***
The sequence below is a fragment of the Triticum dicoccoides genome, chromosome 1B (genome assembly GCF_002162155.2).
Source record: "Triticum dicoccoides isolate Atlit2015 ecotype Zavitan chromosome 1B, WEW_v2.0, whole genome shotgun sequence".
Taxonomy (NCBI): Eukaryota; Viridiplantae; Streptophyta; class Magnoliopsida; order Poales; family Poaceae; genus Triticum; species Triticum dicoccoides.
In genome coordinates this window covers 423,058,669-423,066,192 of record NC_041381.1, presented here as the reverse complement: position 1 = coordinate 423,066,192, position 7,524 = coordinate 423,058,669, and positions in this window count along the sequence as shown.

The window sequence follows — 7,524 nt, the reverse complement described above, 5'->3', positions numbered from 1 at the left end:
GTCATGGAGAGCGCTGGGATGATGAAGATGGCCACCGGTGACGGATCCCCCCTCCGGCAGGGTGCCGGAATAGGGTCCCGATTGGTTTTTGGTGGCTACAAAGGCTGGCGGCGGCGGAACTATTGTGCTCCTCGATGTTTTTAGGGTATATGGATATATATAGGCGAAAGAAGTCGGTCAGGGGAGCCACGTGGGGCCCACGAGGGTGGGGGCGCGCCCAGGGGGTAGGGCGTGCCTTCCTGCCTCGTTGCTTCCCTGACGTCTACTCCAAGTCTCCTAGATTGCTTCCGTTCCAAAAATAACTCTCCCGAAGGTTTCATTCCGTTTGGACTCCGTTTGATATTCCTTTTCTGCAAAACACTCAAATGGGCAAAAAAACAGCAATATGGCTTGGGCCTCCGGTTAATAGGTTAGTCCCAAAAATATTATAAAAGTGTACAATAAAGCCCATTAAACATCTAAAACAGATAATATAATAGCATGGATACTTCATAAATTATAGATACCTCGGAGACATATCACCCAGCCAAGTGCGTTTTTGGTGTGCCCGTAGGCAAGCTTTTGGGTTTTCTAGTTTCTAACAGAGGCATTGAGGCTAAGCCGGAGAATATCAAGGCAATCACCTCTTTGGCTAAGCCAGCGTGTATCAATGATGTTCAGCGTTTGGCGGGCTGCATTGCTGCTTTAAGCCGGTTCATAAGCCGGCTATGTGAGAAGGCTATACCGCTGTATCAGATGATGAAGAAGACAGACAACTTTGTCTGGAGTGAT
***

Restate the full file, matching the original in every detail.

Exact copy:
The sequence below is a fragment of the Triticum dicoccoides genome, chromosome 1B (genome assembly GCF_002162155.2).
Source record: "Triticum dicoccoides isolate Atlit2015 ecotype Zavitan chromosome 1B, WEW_v2.0, whole genome shotgun sequence".
Taxonomy (NCBI): Eukaryota; Viridiplantae; Streptophyta; class Magnoliopsida; order Poales; family Poaceae; genus Triticum; species Triticum dicoccoides.
In genome coordinates this window covers 423,058,669-423,066,192 of record NC_041381.1, presented here as the reverse complement: position 1 = coordinate 423,066,192, position 7,524 = coordinate 423,058,669, and positions in this window count along the sequence as shown.

The window sequence follows — 7,524 nt, the reverse complement described above, 5'->3', positions numbered from 1 at the left end:
GTCATGGAGAGCGCTGGGATGATGAAGATGGCCACCGGTGACGGATCCCCCCTCCGGCAGGGTGCCGGAATAGGGTCCCGATTGGTTTTTGGTGGCTACAAAGGCTGGCGGCGGCGGAACTATTGTGCTCCTCGATGTTTTTAGGGTATATGGATATATATAGGCGAAAGAAGTCGGTCAGGGGAGCCACGTGGGGCCCACGAGGGTGGGGGCGCGCCCAGGGGGTAGGGCGTGCCTTCCTGCCTCGTTGCTTCCCTGACGTCTACTCCAAGTCTCCTAGATTGCTTCCGTTCCAAAAATAACTCTCCCGAAGGTTTCATTCCGTTTGGACTCCGTTTGATATTCCTTTTCTGCAAAACACTCAAATGGGCAAAAAAACAGCAATATGGCTTGGGCCTCCGGTTAATAGGTTAGTCCCAAAAATATTATAAAAGTGTACAATAAAGCCCATTAAACATCTAAAACAGATAATATAATAGCATGGATACTTCATAAATTATAGATACCTCGGAGACATATCACCCAGCCAAGTGCGTTTTTGGTGTGCCCGTAGGCAAGCTTTTGGGTTTTCTAGTTTCTAACAGAGGCATTGAGGCTAAGCCGGAGAATATCAAGGCAATCACCTCTTTGGCTAAGCCAGCGTGTATCAATGATGTTCAGCGTTTGGCGGGCTGCATTGCTGCTTTAAGCCGGTTCATAAGCCGGCTATGTGAGAAGGCTATACCGCTGTATCAGATGATGAAGAAGACAGACAACTTTGTCTGGAGTGAT